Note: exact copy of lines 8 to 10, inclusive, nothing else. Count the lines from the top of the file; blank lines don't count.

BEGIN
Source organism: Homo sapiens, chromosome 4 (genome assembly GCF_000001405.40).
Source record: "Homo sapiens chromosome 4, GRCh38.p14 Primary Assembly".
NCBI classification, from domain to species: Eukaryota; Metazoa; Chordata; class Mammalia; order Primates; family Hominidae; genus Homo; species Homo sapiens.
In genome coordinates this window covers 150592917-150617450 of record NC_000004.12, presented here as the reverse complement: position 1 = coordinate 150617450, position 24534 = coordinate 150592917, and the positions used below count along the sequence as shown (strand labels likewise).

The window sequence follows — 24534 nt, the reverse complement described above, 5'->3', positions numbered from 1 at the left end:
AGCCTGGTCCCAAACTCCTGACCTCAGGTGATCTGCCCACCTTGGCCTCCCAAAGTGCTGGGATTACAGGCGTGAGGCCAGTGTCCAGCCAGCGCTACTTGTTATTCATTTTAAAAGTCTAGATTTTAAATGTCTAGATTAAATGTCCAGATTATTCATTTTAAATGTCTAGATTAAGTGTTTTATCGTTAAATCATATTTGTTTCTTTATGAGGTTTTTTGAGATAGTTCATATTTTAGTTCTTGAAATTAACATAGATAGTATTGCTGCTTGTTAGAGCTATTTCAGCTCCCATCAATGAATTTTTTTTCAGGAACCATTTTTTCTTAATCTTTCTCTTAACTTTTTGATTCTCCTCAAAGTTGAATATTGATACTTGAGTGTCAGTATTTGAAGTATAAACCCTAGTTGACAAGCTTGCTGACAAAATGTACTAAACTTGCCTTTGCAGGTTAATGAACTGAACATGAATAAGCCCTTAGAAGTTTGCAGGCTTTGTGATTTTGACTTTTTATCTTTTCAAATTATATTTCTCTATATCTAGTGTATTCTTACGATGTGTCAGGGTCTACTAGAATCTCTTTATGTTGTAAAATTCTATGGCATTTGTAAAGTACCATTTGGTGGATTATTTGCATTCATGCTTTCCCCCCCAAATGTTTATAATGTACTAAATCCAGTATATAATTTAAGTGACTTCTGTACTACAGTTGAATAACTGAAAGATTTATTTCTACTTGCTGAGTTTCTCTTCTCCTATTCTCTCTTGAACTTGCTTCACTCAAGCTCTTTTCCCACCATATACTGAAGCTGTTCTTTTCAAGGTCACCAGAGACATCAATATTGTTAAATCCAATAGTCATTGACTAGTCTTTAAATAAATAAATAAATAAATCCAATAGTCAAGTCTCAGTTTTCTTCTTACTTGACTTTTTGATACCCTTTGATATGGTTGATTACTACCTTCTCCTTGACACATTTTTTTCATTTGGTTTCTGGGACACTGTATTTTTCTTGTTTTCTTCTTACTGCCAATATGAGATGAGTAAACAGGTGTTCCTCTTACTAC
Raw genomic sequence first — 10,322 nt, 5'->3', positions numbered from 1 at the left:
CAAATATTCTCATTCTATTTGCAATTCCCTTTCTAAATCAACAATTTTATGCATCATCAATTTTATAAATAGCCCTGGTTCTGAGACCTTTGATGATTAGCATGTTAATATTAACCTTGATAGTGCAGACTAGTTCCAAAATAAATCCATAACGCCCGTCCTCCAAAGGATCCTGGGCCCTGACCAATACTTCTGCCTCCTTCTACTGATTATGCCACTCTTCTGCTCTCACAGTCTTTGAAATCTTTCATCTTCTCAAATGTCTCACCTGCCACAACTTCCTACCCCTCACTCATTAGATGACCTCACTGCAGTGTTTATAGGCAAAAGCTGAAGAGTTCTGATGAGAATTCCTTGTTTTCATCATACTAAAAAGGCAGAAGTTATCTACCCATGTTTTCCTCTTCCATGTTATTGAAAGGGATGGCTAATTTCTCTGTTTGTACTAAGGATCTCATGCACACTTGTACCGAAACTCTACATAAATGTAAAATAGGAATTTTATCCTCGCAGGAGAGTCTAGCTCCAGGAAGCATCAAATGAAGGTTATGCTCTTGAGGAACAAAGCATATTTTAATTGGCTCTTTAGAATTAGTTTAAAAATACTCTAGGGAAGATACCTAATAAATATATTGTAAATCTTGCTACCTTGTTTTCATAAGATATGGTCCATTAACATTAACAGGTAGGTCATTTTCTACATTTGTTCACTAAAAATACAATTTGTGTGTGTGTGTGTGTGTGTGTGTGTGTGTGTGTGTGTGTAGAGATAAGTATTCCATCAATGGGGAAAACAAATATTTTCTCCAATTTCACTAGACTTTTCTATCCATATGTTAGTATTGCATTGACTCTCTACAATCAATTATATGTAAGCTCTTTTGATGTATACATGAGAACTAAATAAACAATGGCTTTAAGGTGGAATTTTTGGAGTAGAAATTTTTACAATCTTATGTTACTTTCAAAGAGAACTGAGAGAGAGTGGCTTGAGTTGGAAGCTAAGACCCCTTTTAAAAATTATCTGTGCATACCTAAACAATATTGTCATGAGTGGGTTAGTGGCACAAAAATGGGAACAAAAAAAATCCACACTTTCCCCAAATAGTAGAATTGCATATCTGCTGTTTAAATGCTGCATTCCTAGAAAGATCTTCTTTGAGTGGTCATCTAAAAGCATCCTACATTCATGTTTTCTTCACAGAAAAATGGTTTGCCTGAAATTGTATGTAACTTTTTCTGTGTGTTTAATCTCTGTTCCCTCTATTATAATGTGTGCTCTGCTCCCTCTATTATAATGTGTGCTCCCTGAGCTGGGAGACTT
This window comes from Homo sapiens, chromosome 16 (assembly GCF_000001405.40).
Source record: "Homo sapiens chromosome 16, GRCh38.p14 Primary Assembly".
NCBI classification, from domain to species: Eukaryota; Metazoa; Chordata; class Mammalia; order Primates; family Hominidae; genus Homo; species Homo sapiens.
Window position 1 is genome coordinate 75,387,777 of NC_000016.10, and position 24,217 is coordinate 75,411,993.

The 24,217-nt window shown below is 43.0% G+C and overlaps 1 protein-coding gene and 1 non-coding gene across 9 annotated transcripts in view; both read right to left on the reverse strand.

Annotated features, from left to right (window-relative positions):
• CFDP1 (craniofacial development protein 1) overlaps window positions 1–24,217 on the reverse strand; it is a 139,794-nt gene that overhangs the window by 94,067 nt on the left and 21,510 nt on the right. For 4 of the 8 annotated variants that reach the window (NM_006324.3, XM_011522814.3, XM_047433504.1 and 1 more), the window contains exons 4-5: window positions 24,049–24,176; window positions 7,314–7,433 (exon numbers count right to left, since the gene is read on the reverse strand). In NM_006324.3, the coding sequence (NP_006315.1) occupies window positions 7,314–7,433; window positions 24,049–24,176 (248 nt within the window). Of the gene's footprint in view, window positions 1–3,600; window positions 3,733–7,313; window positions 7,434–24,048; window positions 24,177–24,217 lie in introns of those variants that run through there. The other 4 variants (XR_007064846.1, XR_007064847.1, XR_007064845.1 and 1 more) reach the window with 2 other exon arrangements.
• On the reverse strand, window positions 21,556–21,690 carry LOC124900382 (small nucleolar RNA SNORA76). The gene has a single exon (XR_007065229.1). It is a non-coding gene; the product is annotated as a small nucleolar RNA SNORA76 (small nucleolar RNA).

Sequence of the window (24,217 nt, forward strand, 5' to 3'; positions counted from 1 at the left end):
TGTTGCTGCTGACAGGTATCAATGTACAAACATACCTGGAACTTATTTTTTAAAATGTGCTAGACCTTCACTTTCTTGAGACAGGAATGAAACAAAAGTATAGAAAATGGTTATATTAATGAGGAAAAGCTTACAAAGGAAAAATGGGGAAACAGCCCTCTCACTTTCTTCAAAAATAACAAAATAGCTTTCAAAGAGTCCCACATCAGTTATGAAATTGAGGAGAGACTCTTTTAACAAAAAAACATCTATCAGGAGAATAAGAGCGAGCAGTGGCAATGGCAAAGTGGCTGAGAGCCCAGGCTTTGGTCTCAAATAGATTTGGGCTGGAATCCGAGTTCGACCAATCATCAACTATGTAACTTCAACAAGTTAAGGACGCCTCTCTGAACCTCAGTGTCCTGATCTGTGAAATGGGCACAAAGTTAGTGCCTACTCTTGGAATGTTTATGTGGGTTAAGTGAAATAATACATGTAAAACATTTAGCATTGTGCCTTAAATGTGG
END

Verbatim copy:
CAAATATTCTCATTCTATTTGCAATTCCCTTTCTAAATCAACAATTTTATGCATCATCAATTTTATAAATAGCCCTGGTTCTGAGACCTTTGATGATTAGCATGTTAATATTAACCTTGATAGTGCAGACTAGTTCCAAAATAAATCCATAACGCCCGTCCTCCAAAGGATCCTGGGCCCTGACCAATACTTCTGCCTCCTTCTACTGATTATGCCACTCTTCTGCTCTCACAGTCTTTGAAATCTTTCATCTTCTCAAATGTCTCACCTGCCACAACTTCCTACCCCTCACTCATTAGATGACCTCACTGCAGTGTTTATAGGCAAAAGCTGAAGAGTTCTGATGAGAATTCCTTGTTTTCATCATACTAAAAAGGCAGAAGTTATCTACCCATGTTTTCCTCTTCCATGTTATTGAAAGGGATGGCTAATTTCTCTGTTTGTACTAAGGATCTCATGCACACTTGTACCGAAACTCTACATAAATGTAAAATAGGAATTTTATCCTCGCAGGAGAGTCTAGCTCCAGGAAGCATCAAATGAAGGTTATGCTCTTGAGGAACAAAGCATATTTTAATTGGCTCTTTAGAATTAGTTTAAAAATACTCTAGGGAAGATACCTAATAAATATATTGTAAATCTTGCTACCTTGTTTTCATAAGATATGGTCCATTAACATTAACAGGTAGGTCATTTTCTACATTTGTTCACTAAAAATACAATTTGTGTGTGTGTGTGTGTGTGTGTGTGTGTGTGTGTGTGTGTAGAGATAAGTATTCCATCAATGGGGAAAACAAATATTTTCTCCAATTTCACTAGACTTTTCTATCCATATGTTAGTATTGCATTGACTCTCTACAATCAATTATATGTAAGCTCTTTTGATGTATACATGAGAACTAAATAAACAATGGCTTTAAGGTGGAATTTTTGGAGTAGAAATTTTTACAATCTTATGTTACTTTCAAAGAGAACTGAGAGAGAGTGGCTTGAGTTGGAAGCTAAGACCCCTTTTAAAAATTATCTGTGCATACCTAAACAATATTGTCATGAGTGGGTTAGTGGCACAAAAATGGGAACAAAAAAAATCCACACTTTCCCCAAATAGTAGAATTGCATATCTGCTGTTTAAATGCTGCATTCCTAGAAAGATCTTCTTTGAGTGGTCATCTAAAAGCATCCTACATTCATGTTTTCTTCACAGAAAAATGGTTTGCCTGAAATTGTATGTAACTTTTTCTGTGTGTTTAATCTCTGTTCCCTCTATTATAATGTGTGCTCTGCTCCCTCTATTATAATGTGTGCTCCCTGAGCTGGGAGACTT
This window comes from Homo sapiens, chromosome 16 (assembly GCF_000001405.40).
Source record: "Homo sapiens chromosome 16, GRCh38.p14 Primary Assembly".